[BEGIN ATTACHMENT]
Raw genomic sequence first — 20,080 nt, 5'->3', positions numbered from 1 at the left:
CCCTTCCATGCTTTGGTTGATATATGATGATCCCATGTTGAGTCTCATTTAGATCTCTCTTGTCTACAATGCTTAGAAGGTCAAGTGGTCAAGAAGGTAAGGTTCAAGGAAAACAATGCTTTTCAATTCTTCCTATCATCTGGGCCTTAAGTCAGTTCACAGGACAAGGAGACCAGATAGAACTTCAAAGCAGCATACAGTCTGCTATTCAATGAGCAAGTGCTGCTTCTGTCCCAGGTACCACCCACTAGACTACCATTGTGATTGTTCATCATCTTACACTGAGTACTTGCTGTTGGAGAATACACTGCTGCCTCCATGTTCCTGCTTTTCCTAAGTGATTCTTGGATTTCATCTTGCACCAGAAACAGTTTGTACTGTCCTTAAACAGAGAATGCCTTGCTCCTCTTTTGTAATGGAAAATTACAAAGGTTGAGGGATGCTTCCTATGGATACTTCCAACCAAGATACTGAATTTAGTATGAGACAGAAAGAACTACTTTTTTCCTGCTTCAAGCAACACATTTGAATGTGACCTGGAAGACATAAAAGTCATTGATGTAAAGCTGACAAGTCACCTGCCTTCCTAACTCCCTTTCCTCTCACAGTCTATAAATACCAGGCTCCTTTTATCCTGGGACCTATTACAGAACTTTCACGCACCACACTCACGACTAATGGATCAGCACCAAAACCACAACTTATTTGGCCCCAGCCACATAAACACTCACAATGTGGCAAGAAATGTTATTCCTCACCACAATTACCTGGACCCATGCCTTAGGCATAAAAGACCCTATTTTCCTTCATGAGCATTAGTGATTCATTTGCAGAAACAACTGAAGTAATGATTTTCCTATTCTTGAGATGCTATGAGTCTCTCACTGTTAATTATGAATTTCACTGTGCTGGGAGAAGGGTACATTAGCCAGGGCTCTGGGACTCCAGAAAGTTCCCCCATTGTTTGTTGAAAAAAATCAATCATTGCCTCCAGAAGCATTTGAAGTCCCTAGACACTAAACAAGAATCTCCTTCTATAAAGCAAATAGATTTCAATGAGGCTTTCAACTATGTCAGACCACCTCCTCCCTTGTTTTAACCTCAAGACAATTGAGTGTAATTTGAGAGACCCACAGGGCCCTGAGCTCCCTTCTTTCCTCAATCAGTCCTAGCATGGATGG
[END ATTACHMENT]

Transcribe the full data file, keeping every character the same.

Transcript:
Raw genomic sequence first — 20,080 nt, 5'->3', positions numbered from 1 at the left:
CCCTTCCATGCTTTGGTTGATATATGATGATCCCATGTTGAGTCTCATTTAGATCTCTCTTGTCTACAATGCTTAGAAGGTCAAGTGGTCAAGAAGGTAAGGTTCAAGGAAAACAATGCTTTTCAATTCTTCCTATCATCTGGGCCTTAAGTCAGTTCACAGGACAAGGAGACCAGATAGAACTTCAAAGCAGCATACAGTCTGCTATTCAATGAGCAAGTGCTGCTTCTGTCCCAGGTACCACCCACTAGACTACCATTGTGATTGTTCATCATCTTACACTGAGTACTTGCTGTTGGAGAATACACTGCTGCCTCCATGTTCCTGCTTTTCCTAAGTGATTCTTGGATTTCATCTTGCACCAGAAACAGTTTGTACTGTCCTTAAACAGAGAATGCCTTGCTCCTCTTTTGTAATGGAAAATTACAAAGGTTGAGGGATGCTTCCTATGGATACTTCCAACCAAGATACTGAATTTAGTATGAGACAGAAAGAACTACTTTTTTCCTGCTTCAAGCAACACATTTGAATGTGACCTGGAAGACATAAAAGTCATTGATGTAAAGCTGACAAGTCACCTGCCTTCCTAACTCCCTTTCCTCTCACAGTCTATAAATACCAGGCTCCTTTTATCCTGGGACCTATTACAGAACTTTCACGCACCACACTCACGACTAATGGATCAGCACCAAAACCACAACTTATTTGGCCCCAGCCACATAAACACTCACAATGTGGCAAGAAATGTTATTCCTCACCACAATTACCTGGACCCATGCCTTAGGCATAAAAGACCCTATTTTCCTTCATGAGCATTAGTGATTCATTTGCAGAAACAACTGAAGTAATGATTTTCCTATTCTTGAGATGCTATGAGTCTCTCACTGTTAATTATGAATTTCACTGTGCTGGGAGAAGGGTACATTAGCCAGGGCTCTGGGACTCCAGAAAGTTCCCCCATTGTTTGTTGAAAAAAATCAATCATTGCCTCCAGAAGCATTTGAAGTCCCTAGACACTAAACAAGAATCTCCTTCTATAAAGCAAATAGATTTCAATGAGGCTTTCAACTATGTCAGACCACCTCCTCCCTTGTTTTAACCTCAAGACAATTGAGTGTAATTTGAGAGACCCACAGGGCCCTGAGCTCCCTTCTTTCCTCAATCAGTCCTAGCATGGATGG